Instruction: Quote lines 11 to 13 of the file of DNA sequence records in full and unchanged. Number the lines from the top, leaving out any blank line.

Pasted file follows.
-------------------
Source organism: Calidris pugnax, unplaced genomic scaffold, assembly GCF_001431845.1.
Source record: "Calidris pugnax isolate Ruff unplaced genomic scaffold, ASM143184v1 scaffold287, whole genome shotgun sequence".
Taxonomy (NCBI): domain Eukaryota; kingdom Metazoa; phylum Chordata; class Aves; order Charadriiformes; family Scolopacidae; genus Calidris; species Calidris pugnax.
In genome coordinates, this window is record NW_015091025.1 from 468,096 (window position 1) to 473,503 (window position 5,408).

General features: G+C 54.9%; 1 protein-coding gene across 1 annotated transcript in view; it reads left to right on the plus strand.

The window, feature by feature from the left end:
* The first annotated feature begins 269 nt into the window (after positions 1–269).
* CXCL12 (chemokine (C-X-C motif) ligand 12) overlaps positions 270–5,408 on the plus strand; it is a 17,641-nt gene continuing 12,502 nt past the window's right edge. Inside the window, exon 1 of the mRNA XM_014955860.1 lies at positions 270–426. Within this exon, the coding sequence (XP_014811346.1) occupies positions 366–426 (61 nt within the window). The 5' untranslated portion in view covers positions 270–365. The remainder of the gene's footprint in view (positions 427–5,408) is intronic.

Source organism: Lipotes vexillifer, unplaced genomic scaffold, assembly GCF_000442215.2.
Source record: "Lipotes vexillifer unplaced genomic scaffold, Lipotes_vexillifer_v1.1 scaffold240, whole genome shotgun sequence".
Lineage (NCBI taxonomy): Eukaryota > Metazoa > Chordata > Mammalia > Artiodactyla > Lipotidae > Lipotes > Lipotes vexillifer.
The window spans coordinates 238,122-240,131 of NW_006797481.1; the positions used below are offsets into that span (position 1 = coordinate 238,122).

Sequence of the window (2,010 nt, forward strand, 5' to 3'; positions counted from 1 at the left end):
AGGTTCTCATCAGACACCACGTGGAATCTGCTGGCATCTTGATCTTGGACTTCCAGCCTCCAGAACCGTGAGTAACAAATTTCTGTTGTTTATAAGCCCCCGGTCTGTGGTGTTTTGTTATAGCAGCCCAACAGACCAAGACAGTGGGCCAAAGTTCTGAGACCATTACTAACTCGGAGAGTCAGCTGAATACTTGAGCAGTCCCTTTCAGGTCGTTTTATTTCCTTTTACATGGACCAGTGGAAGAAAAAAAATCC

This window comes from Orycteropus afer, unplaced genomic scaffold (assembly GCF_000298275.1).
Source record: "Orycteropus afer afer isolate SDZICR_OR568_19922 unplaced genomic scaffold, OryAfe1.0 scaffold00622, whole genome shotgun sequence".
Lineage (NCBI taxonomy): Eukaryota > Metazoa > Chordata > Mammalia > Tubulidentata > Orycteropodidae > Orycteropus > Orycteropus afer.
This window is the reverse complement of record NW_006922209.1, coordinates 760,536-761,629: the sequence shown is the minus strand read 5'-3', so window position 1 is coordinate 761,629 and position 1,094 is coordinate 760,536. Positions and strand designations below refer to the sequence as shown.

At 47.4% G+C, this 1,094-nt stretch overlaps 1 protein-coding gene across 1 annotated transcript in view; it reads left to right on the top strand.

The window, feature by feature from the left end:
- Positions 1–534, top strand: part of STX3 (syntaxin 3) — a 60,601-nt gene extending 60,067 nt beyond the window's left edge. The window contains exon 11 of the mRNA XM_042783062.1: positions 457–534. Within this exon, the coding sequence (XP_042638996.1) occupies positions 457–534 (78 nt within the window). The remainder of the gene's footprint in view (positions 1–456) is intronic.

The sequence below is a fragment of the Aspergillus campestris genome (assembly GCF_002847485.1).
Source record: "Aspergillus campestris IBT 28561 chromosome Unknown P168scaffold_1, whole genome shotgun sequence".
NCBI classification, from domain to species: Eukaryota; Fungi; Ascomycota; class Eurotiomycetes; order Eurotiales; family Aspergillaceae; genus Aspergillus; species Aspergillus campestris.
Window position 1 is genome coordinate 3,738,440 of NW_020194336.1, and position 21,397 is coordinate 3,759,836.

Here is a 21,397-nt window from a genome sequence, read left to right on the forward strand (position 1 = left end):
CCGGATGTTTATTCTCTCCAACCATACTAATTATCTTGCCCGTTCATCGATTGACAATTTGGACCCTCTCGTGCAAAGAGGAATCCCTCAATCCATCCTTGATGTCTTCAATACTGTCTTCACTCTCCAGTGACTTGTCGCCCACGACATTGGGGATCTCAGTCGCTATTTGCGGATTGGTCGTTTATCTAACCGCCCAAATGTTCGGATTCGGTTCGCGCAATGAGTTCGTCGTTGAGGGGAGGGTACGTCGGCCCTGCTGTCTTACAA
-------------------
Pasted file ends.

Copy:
Lineage (NCBI taxonomy): Eukaryota > Metazoa > Chordata > Mammalia > Artiodactyla > Lipotidae > Lipotes > Lipotes vexillifer.
The window spans coordinates 238,122-240,131 of NW_006797481.1; the positions used below are offsets into that span (position 1 = coordinate 238,122).

Sequence of the window (2,010 nt, forward strand, 5' to 3'; positions counted from 1 at the left end):